Implications of Appeals Court judgment go beyond China ties

A train on the SGR approaches the Mombasa terminus. The Court of Appeal has said Kenya Railways flouted the law in awarding the project to CRBC. FILE PHOTO | NATION MEDIA GROUP

What you need to know:

  • Beyond these Chinese parties, there are broader policy implications and questions which the ruling raises.
  • MoUs and commercial contracts are the vehicles that pave the way for single-sourced mega infrastructure projects such as the SGR.
  • But the Chinese are not alone in giving loans with conditions that preclude international competitive bidding.

What are the implications or significance of the recent Court of Appeal ruling on the standard gauge railway that the construction contract was procured not only illegally but unconstitutionally?

In a sense, it is moot point as the railway was completed, commissioned and has operated for months. Yet the judgment by the bench of four judges could carry major implications for our relations with China.

You can be sure that the news of the ruling has been received with a deep sense of foreboding and concern, especially in the corridors of Exim Bank of China, who financed the project. China Road and Bridge Corporation, the entity that signed the contracts and built the railway, has also been left exposed.

FOREIGN FINANCING

Beyond these Chinese parties, there are broader policy implications and questions which the ruling raises. For instance, does it now mean that the very popular arrangement of attracting foreign financing through ‘contractor negotiated loans’, and where projects are awarded without competitive bidding, must now be treated as unconstitutional?

What about the ‘tied aid’ arrangement, where participation in tenders is closed to contractors from countries that have lent the money? And those documents known as MoUs or commercial contracts that CSs have been liberally dolling out to Chines companies even before funds for the projects have been budgeted for?

Indeed, MoUs and commercial contracts are the vehicles that pave the way for single-sourced mega infrastructure projects such as the SGR. Do these arrangements have legal standing following the ruling?

These are pertinent questions because the SGR contract was just but one of the typical ‘contractor negotiated loan’ deals. Indeed, the majority of Chinese-funded mega infrastructure projects are of this type.

But the Chinese are not alone in giving loans with conditions that preclude international competitive bidding. A good example is the proposed Nairobi-Mombasa Express Highway. How did the American company, Bectel, come into the scene? Italians, Israelis and the French have been playing the same game.

CARRIES IMPLICATIONS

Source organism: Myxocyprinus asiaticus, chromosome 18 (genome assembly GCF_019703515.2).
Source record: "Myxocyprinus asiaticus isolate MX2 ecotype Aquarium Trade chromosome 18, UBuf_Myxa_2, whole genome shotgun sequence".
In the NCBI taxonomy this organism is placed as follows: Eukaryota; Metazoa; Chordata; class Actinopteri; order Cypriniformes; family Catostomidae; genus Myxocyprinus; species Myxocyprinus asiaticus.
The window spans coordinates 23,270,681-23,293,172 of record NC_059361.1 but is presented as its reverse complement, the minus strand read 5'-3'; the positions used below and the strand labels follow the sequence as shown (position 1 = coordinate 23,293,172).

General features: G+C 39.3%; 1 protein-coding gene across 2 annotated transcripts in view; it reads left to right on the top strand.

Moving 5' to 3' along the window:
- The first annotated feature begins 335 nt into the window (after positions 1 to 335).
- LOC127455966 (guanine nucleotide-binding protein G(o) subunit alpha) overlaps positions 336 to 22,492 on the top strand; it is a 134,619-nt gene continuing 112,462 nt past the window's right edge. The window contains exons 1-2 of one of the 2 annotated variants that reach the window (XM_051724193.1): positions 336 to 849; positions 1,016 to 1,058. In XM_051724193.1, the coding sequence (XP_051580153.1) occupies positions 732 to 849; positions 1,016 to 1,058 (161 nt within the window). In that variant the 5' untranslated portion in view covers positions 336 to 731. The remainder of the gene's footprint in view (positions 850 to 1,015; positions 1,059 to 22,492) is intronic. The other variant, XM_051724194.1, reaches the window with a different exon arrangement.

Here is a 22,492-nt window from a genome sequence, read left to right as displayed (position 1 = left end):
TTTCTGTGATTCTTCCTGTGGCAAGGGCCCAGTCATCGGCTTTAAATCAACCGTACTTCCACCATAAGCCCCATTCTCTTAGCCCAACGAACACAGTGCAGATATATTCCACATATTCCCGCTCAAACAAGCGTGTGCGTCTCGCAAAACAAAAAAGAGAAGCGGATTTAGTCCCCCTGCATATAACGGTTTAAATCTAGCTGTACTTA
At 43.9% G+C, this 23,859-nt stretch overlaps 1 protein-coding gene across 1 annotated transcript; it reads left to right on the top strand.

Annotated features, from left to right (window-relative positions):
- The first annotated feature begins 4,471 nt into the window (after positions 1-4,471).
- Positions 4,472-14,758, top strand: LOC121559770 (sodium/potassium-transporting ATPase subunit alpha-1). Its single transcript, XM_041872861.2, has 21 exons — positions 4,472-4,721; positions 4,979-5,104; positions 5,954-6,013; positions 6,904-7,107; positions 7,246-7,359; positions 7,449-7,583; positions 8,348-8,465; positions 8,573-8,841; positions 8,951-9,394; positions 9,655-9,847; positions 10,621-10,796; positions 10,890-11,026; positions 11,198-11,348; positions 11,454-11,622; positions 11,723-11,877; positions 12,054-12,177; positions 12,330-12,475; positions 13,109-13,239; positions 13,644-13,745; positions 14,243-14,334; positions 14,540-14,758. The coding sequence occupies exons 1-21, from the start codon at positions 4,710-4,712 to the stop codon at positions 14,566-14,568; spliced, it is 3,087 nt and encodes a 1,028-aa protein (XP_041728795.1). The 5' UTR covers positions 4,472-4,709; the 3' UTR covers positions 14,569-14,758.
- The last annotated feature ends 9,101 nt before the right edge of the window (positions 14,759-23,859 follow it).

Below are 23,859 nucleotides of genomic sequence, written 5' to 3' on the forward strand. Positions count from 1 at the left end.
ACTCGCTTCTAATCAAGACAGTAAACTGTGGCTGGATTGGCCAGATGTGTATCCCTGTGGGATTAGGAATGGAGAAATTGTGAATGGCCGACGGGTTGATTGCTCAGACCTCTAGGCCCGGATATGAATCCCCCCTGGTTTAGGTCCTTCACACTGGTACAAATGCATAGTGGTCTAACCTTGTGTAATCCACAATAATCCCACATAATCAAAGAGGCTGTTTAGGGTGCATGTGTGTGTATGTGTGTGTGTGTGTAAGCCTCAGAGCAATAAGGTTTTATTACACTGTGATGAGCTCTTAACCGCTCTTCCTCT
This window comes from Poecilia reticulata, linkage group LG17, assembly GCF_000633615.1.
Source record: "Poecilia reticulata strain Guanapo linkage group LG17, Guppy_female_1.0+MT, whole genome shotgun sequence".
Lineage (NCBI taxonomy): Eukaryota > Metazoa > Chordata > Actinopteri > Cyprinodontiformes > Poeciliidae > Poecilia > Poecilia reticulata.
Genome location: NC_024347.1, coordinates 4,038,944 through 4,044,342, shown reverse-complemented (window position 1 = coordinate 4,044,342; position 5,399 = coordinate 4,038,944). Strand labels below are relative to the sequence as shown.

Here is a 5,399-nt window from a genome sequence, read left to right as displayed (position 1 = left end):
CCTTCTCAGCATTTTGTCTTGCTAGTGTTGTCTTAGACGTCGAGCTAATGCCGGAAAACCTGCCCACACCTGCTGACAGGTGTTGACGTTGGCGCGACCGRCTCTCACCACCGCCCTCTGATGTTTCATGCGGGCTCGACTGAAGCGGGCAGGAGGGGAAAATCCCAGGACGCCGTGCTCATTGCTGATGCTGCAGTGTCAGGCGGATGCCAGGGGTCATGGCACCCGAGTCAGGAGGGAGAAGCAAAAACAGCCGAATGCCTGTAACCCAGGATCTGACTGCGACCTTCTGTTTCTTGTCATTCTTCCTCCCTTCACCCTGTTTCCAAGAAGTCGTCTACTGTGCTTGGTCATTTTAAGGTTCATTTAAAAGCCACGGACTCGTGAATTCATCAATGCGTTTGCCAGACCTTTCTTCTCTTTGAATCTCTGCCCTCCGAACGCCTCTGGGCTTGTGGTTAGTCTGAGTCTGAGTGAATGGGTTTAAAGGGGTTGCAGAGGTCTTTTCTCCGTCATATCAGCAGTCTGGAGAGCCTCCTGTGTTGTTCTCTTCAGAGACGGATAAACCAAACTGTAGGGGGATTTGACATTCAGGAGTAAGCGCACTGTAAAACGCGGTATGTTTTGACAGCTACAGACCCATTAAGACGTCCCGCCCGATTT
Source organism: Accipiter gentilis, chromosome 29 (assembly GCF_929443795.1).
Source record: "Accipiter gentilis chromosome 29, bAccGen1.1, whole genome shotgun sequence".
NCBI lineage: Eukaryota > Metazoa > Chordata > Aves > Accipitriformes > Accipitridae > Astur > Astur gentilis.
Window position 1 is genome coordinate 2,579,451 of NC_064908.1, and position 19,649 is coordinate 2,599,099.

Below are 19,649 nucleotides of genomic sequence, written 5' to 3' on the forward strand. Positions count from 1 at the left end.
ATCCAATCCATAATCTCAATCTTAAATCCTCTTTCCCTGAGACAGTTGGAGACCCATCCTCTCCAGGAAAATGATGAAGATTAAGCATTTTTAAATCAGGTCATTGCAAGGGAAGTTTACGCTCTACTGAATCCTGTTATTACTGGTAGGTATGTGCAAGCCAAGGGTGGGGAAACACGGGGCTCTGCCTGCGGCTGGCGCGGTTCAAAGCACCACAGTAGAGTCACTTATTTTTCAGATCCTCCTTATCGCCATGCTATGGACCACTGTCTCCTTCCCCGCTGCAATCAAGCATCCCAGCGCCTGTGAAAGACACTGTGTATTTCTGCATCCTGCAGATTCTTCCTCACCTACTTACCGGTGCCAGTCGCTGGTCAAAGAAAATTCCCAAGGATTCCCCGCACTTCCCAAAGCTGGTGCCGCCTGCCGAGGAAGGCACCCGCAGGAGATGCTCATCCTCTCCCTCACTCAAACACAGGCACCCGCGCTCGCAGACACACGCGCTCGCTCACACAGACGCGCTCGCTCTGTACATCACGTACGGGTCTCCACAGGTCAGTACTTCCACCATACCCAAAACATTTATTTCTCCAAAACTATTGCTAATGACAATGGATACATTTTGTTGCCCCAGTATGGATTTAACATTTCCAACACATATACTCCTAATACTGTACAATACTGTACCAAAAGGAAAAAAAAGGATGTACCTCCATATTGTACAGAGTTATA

The exception I have seen recently was where an Indian-funded project in the electricity sector put out an open tender on condition that only Indian contractors bid.

What is my point? It is that the Court of Appeal’s declaration that the SGR contract was illegal and unconstitutional carries implications that go beyond our relations with China. Tied aid is a reality. By declaring the SGR contract as unlawful and unconstitutional, the court has waded into the space where big money is made.

This is the arena where one of the most viciously fought political battles is happening — the opportunity to broker projects negotiated through MoUs and commercial contracts with Chinese contractors.

Segments within the Jubilee administration have been at each other’s throat over a chance to broker big projects. It became lucrative to be a broker or political linkman for large projects negotiated through MoUs and dodgy commercial contracts.

How exactly is the game played? A Chinese contractor, with his local allies and agents, approaches a CS or parastatal MD to hawk a project which he has conceived and that has not been budgeted for by Parliament. The contractor comes with a promise to arrange for financing.

An MoU is then hurriedly signed between the contractor and the CS or parastatal boss. Then follows a commercial contract between the parastatal or its parent ministry and the contractor.

SECURE PROJECT

The contractor goes back to China to secure a loan for the project. Finally, the National Treasury is only invited to sign financing agreements with Exim Bank of China. This way, a new project funded by the Chinese will have entered the budget. This is how the SGR project came about.

Why do the corrupt prefer the route of introducing projects through these shady MoUs and commercial contracts to the conventional competitive procurement? It makes it easy to conspire with the Chinese to push a project into the government’s spending programme even when it has no money for it.

Secondly, since the deal can be procured and concluded without subjecting the project to international competitive bidding, the crooks are able to pad the budgets of the project with as much backhanders and kickbacks as they choose.

The tell-tale signs usually are in the fact that, in most cases, contracts for mega infrastructure projects will invariably have huge provisions for massive advance payments that are usually paid even before a spade has been lifted.

Allowing a contractor the dual role of building an asset and arranging for its financing reeks of utter opacity and corruption.

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